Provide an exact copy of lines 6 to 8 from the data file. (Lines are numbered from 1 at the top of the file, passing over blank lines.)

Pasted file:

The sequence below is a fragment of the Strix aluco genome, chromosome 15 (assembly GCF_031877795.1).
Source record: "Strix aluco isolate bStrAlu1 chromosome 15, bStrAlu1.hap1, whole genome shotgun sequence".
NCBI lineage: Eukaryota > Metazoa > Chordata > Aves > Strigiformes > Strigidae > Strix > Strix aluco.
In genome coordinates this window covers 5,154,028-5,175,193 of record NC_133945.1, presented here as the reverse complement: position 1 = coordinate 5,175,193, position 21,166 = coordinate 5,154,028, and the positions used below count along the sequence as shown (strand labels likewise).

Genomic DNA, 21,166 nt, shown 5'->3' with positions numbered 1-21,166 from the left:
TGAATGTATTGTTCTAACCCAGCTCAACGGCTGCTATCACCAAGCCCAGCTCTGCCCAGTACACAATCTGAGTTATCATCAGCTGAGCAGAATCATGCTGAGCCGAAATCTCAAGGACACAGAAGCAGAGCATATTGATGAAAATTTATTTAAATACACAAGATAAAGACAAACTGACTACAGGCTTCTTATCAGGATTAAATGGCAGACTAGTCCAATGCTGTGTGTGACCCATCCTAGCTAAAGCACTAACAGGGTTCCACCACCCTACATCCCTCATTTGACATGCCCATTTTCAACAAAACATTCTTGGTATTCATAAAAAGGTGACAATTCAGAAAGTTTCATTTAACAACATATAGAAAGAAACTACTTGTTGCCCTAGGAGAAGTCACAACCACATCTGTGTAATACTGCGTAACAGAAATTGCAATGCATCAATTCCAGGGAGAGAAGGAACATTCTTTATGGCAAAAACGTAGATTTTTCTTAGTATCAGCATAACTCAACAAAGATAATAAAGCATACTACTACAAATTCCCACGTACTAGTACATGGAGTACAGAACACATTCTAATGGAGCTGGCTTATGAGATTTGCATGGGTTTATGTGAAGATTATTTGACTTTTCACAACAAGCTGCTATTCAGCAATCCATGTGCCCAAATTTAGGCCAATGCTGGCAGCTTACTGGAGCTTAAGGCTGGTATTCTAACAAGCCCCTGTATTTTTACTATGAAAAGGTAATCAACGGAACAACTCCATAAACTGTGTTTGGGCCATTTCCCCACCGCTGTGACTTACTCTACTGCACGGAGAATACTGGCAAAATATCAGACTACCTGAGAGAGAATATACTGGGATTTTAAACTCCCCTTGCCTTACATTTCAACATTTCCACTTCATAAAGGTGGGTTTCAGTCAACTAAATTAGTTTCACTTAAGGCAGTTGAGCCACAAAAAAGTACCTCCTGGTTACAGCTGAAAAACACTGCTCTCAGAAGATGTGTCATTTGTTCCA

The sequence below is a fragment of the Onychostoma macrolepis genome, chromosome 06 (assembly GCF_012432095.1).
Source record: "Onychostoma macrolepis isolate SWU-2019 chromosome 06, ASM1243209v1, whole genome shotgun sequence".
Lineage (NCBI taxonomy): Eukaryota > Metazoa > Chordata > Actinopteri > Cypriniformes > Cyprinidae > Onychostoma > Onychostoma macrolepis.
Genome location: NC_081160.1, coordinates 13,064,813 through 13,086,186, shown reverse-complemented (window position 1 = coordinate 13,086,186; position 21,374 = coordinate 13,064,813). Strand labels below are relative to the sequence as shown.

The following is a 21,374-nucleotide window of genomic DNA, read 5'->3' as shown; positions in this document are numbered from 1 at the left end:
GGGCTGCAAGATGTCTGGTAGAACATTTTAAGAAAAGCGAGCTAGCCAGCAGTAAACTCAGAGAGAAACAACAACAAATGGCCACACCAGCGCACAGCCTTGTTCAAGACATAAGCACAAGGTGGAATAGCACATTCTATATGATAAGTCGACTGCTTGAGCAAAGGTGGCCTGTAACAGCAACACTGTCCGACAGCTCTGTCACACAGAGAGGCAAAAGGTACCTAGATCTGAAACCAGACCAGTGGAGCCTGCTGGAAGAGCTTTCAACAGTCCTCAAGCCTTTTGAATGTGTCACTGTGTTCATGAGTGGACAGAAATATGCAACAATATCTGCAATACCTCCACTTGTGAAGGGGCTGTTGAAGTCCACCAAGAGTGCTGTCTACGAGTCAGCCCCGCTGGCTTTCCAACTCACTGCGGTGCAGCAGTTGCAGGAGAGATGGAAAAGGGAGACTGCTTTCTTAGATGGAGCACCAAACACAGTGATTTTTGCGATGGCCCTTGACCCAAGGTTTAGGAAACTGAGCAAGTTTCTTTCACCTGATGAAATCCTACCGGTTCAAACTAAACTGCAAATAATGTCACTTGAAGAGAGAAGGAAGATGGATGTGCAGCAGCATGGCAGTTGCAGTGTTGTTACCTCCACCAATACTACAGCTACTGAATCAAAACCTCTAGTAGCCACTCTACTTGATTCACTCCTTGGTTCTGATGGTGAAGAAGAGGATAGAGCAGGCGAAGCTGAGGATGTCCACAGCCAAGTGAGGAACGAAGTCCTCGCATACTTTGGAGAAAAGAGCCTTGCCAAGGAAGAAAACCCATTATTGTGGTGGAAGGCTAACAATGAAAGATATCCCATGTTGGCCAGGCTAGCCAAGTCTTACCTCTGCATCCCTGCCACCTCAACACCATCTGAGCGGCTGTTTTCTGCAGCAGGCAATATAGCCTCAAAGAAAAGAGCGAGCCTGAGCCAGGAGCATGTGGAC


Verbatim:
TGAATGTATTGTTCTAACCCAGCTCAACGGCTGCTATCACCAAGCCCAGCTCTGCCCAGTACACAATCTGAGTTATCATCAGCTGAGCAGAATCATGCTGAGCCGAAATCTCAAGGACACAGAAGCAGAGCATATTGATGAAAATTTATTTAAATACACAAGATAAAGACAAACTGACTACAGGCTTCTTATCAGGATTAAATGGCAGACTAGTCCAATGCTGTGTGTGACCCATCCTAGCTAAAGCACTAACAGGGTTCCACCACCCTACATCCCTCATTTGACATGCCCATTTTCAACAAAACATTCTTGGTATTCATAAAAAGGTGACAATTCAGAAAGTTTCATTTAACAACATATAGAAAGAAACTACTTGTTGCCCTAGGAGAAGTCACAACCACATCTGTGTAATACTGCGTAACAGAAATTGCAATGCATCAATTCCAGGGAGAGAAGGAACATTCTTTATGGCAAAAACGTAGATTTTTCTTAGTATCAGCATAACTCAACAAAGATAATAAAGCATACTACTACAAATTCCCACGTACTAGTACATGGAGTACAGAACACATTCTAATGGAGCTGGCTTATGAGATTTGCATGGGTTTATGTGAAGATTATTTGACTTTTCACAACAAGCTGCTATTCAGCAATCCATGTGCCCAAATTTAGGCCAATGCTGGCAGCTTACTGGAGCTTAAGGCTGGTATTCTAACAAGCCCCTGTATTTTTACTATGAAAAGGTAATCAACGGAACAACTCCATAAACTGTGTTTGGGCCATTTCCCCACCGCTGTGACTTACTCTACTGCACGGAGAATACTGGCAAAATATCAGACTACCTGAGAGAGAATATACTGGGATTTTAAACTCCCCTTGCCTTACATTTCAACATTTCCACTTCATAAAGGTGGGTTTCAGTCAACTAAATTAGTTTCACTTAAGGCAGTTGAGCCACAAAAAAGTACCTCCTGGTTACAGCTGAAAAACACTGCTCTCAGAAGATGTGTCATTTGTTCCA

The sequence below is a fragment of the Onychostoma macrolepis genome, chromosome 06 (assembly GCF_012432095.1).
Source record: "Onychostoma macrolepis isolate SWU-2019 chromosome 06, ASM1243209v1, whole genome shotgun sequence".